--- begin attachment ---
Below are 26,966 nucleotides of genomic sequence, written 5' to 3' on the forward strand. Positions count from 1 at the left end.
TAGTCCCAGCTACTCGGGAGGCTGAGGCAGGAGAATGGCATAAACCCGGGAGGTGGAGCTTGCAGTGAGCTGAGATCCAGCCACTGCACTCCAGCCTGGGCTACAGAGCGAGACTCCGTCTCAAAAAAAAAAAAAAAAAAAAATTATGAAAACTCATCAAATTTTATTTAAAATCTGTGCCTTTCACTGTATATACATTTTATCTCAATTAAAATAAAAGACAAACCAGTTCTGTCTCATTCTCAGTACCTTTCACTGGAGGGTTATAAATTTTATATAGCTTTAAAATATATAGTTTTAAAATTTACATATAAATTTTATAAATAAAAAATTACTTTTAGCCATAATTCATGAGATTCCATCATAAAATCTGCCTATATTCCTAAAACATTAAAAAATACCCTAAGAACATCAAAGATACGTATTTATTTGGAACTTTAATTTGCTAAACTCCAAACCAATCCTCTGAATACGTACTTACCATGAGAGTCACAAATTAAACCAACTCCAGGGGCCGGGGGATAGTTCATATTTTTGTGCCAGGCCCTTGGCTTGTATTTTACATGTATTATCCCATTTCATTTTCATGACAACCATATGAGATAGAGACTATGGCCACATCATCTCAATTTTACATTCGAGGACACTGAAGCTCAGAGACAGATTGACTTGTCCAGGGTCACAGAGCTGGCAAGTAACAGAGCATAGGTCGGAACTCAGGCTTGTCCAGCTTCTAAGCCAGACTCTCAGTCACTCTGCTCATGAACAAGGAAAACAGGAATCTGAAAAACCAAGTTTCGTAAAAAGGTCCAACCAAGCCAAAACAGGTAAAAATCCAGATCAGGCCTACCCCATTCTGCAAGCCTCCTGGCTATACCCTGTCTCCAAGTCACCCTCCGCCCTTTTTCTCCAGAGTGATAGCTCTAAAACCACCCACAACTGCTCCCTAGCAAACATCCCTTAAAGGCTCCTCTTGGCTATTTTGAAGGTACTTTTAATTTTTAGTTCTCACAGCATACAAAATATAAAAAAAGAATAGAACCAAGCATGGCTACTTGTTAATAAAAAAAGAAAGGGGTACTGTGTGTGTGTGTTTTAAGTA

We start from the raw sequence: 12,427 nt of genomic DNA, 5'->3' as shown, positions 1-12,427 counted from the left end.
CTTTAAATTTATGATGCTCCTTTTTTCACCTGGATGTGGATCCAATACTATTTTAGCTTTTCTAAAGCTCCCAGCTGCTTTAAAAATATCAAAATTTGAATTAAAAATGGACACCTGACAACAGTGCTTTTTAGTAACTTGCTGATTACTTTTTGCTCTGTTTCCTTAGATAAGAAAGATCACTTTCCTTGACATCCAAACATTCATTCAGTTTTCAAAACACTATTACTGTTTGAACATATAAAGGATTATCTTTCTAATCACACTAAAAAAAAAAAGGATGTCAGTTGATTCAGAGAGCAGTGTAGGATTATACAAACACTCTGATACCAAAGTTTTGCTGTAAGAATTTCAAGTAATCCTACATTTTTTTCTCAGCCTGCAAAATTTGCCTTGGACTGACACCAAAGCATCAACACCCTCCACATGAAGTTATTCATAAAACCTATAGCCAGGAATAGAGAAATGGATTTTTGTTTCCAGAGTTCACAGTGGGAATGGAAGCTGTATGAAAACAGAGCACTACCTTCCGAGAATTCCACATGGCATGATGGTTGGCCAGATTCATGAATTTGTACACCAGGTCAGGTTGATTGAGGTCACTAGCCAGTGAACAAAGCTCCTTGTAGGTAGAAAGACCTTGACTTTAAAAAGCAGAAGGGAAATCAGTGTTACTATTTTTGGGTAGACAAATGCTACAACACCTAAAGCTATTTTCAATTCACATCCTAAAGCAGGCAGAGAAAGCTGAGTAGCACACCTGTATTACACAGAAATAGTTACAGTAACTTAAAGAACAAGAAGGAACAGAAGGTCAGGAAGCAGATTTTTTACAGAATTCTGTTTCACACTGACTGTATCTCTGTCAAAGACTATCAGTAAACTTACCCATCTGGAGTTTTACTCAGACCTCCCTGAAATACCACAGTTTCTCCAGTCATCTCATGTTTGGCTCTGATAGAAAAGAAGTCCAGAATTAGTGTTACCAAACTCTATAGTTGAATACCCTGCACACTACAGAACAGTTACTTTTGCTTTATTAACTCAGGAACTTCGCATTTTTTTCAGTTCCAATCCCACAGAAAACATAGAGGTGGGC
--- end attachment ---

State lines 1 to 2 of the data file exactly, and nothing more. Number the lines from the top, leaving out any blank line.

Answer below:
Below are 26,966 nucleotides of genomic sequence, written 5' to 3' on the forward strand. Positions count from 1 at the left end.
TAGTCCCAGCTACTCGGGAGGCTGAGGCAGGAGAATGGCATAAACCCGGGAGGTGGAGCTTGCAGTGAGCTGAGATCCAGCCACTGCACTCCAGCCTGGGCTACAGAGCGAGACTCCGTCTCAAAAAAAAAAAAAAAAAAAAATTATGAAAACTCATCAAATTTTATTTAAAATCTGTGCCTTTCACTGTATATACATTTTATCTCAATTAAAATAAAAGACAAACCAGTTCTGTCTCATTCTCAGTACCTTTCACTGGAGGGTTATAAATTTTATATAGCTTTAAAATATATAGTTTTAAAATTTACATATAAATTTTATAAATAAAAAATTACTTTTAGCCATAATTCATGAGATTCCATCATAAAATCTGCCTATATTCCTAAAACATTAAAAAATACCCTAAGAACATCAAAGATACGTATTTATTTGGAACTTTAATTTGCTAAACTCCAAACCAATCCTCTGAATACGTACTTACCATGAGAGTCACAAATTAAACCAACTCCAGGGGCCGGGGGATAGTTCATATTTTTGTGCCAGGCCCTTGGCTTGTATTTTACATGTATTATCCCATTTCATTTTCATGACAACCATATGAGATAGAGACTATGGCCACATCATCTCAATTTTACATTCGAGGACACTGAAGCTCAGAGACAGATTGACTTGTCCAGGGTCACAGAGCTGGCAAGTAACAGAGCATAGGTCGGAACTCAGGCTTGTCCAGCTTCTAAGCCAGACTCTCAGTCACTCTGCTCATGAACAAGGAAAACAGGAATCTGAAAAACCAAGTTTCGTAAAAAGGTCCAACCAAGCCAAAACAGGTAAAAATCCAGATCAGGCCTACCCCATTCTGCAAGCCTCCTGGCTATACCCTGTCTCCAAGTCACCCTCCGCCCTTTTTCTCCAGAGTGATAGCTCTAAAACCACCCACAACTGCTCCCTAGCAAACATCCCTTAAAGGCTCCTCTTGGCTATTTTGAAGGTACTTTTAATTTTTAGTTCTCACAGCATACAAAATATAAAAAAAGAATAGAACCAAGCATGGCTACTTGTTAATAAAAAAAGAAAGGGGTACTGTGTGTGTGTGTTTTAAGTA